New-look Reds await Pirates in season opener |

New-look Reds await Pirates in season opener

Associated Press
Associated Press
Yasiel Puig was among several big-name acquisitions by the Reds this offseason.

CINCINNATI — The MLB commissioner is grand marshal of the pregame parade. All major league teams are wearing patches commemorating Cincinnati’s first all-professional team. A new manager and an overhauled lineup provide intrigue.

The Reds haven’t been in the Opening Day spotlight this way for years.

The last time Cincinnati was at baseball’s epicenter was 2015, when the Reds hosted the All-Star Game. The Reds then traded away their stars, including Home Run Derby champ Todd Frazier, and plunged into a rebuild that brought them more consecutive 90-loss seasons than any other franchise in the majors.

They’re celebrating a big year in history Thursday and opening a season with hopes for better days when they host the Pittsburgh Pirates, a team they’d like to leapfrog this season in a climb from the NL Central basement.

“Opening Day is an honor for everyone,” first-year manager David Bell said.

Commissioner Rob Manfred is in town to launch the 150-year celebration of baseball’s first all-professional team, the 1869 Cincinnati Red Stockings. He’s grand marshal of the pregame parade, which began 100 years ago. All major league clubs are wearing a “150” patch on their caps for opening day.

On the field, the Reds and Pirates will pick up where they left off. The Pirates won 6-5 in 10 innings at Great American Ball Park last Sept. 30, finishing fourth with an 82-79 record.

The Pirates are hoping a deep rotation led by Thursday’s starter, Jameson Taillon, can help them be more competitive in the NL Central, where Milwaukee, Chicago and St. Louis are the top contenders for playoff spots. Taillon was the team’s best pitcher down the stretch last season, allowing three earned runs or fewer in each of his last 22 starts.

“It’s a big honor to kick off the season for the boys, try to set the tone,” said Taillon, who grew up in Houston. “Obviously, I care about the body of work, but it’s a big honor.

“Growing up as a fan of baseball, there was a certain (aura) about being the Opening-Day starter. I always looked forward when teams announced their Opening Day starter, always looked forward to who the Astros starter was when I was a kid.”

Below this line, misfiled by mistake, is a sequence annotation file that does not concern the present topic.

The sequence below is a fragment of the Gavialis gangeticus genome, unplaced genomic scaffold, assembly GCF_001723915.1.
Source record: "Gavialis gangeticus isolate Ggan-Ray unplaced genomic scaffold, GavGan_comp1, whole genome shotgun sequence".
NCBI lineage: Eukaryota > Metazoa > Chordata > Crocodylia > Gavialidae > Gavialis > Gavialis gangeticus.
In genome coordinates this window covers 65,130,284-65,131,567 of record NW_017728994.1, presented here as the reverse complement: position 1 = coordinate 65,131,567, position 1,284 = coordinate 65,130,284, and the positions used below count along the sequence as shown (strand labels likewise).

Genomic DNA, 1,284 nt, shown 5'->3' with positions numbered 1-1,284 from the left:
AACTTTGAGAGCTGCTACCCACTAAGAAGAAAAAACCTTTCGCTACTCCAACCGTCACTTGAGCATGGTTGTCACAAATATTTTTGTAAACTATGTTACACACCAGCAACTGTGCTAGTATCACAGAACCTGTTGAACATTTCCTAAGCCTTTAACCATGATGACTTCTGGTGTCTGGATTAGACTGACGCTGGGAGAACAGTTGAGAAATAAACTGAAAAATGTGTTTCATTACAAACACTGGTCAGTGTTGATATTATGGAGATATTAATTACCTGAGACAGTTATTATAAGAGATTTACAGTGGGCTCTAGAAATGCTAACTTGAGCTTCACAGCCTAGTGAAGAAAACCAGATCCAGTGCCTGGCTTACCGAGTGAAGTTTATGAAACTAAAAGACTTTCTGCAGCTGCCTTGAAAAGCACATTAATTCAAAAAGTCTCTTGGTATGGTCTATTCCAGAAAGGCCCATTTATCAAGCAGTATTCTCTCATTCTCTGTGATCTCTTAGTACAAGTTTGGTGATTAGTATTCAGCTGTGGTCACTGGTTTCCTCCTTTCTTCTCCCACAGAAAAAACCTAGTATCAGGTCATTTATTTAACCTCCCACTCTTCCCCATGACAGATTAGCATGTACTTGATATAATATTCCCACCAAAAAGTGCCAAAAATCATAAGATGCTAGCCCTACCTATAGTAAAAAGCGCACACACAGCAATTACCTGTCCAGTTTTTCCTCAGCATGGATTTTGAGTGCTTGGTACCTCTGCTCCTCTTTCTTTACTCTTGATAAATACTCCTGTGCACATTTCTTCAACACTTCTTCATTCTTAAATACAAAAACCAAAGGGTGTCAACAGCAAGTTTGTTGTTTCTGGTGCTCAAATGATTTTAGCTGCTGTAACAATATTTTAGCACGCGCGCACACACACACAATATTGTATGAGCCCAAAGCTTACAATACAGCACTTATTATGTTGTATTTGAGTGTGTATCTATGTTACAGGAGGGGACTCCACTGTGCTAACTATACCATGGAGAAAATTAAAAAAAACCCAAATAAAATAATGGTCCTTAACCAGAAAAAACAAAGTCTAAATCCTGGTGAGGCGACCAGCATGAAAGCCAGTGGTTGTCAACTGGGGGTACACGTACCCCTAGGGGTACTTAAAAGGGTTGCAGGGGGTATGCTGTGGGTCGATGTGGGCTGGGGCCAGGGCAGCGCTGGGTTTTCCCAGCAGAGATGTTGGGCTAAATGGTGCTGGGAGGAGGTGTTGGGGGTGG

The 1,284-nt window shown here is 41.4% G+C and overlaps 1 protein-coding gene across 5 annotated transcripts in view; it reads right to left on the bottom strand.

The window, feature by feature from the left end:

For the first time since 2015, Reds fans have a reason for excitement as a season opens.

The front office hired Bell — whose grandfather and father played for the Reds — to lead their attempt to climb from the basement. Three trades overhauled the rotation and the outfield, bringing Yasiel Puig and others to a new-look roster.

“This is a big day for the fans in Cincinnati and they deserve it,” said right-hander Luis Castillo, one of the holdovers from last season who will make his first Opening-Day start.

The game also marks the start of the final season for two longtime broadcasters. Marty Brennaman, the Reds play-by-play broadcaster, and Pirates color commentator Steve Blass are retiring after the season. The teams also end the regular season together in Pittsburgh on Sept. 29.

“I’ve always tried to live a life of anticipation, so I’m looking forward to it,” Blass said. “I know I’m going to miss it.”

Categories: Sports | Pirates
TribLIVE commenting policy

You are solely responsible for your comments and by using you agree to our Terms of Service.

We moderate comments. Our goal is to provide substantive commentary for a general readership. By screening submissions, we provide a space where readers can share intelligent and informed commentary that enhances the quality of our news and information.

While most comments will be posted if they are on-topic and not abusive, moderating decisions are subjective. We will make them as carefully and consistently as we can. Because of the volume of reader comments, we cannot review individual moderation decisions with readers.

We value thoughtful comments representing a range of views that make their point quickly and politely. We make an effort to protect discussions from repeated comments either by the same reader or different readers

We follow the same standards for taste as the daily newspaper. A few things we won't tolerate: personal attacks, obscenity, vulgarity, profanity (including expletives and letters followed by dashes), commercial promotion, impersonations, incoherence, proselytizing and SHOUTING. Don't include URLs to Web sites.

We do not edit comments. They are either approved or deleted. We reserve the right to edit a comment that is quoted or excerpted in an article. In this case, we may fix spelling and punctuation.

We welcome strong opinions and criticism of our work, but we don't want comments to become bogged down with discussions of our policies and we will moderate accordingly.

We appreciate it when readers and people quoted in articles or blog posts point out errors of fact or emphasis and will investigate all assertions. But these suggestions should be sent via e-mail. To avoid distracting other readers, we won't publish comments that suggest a correction. Instead, corrections will be made in a blog post or in an article.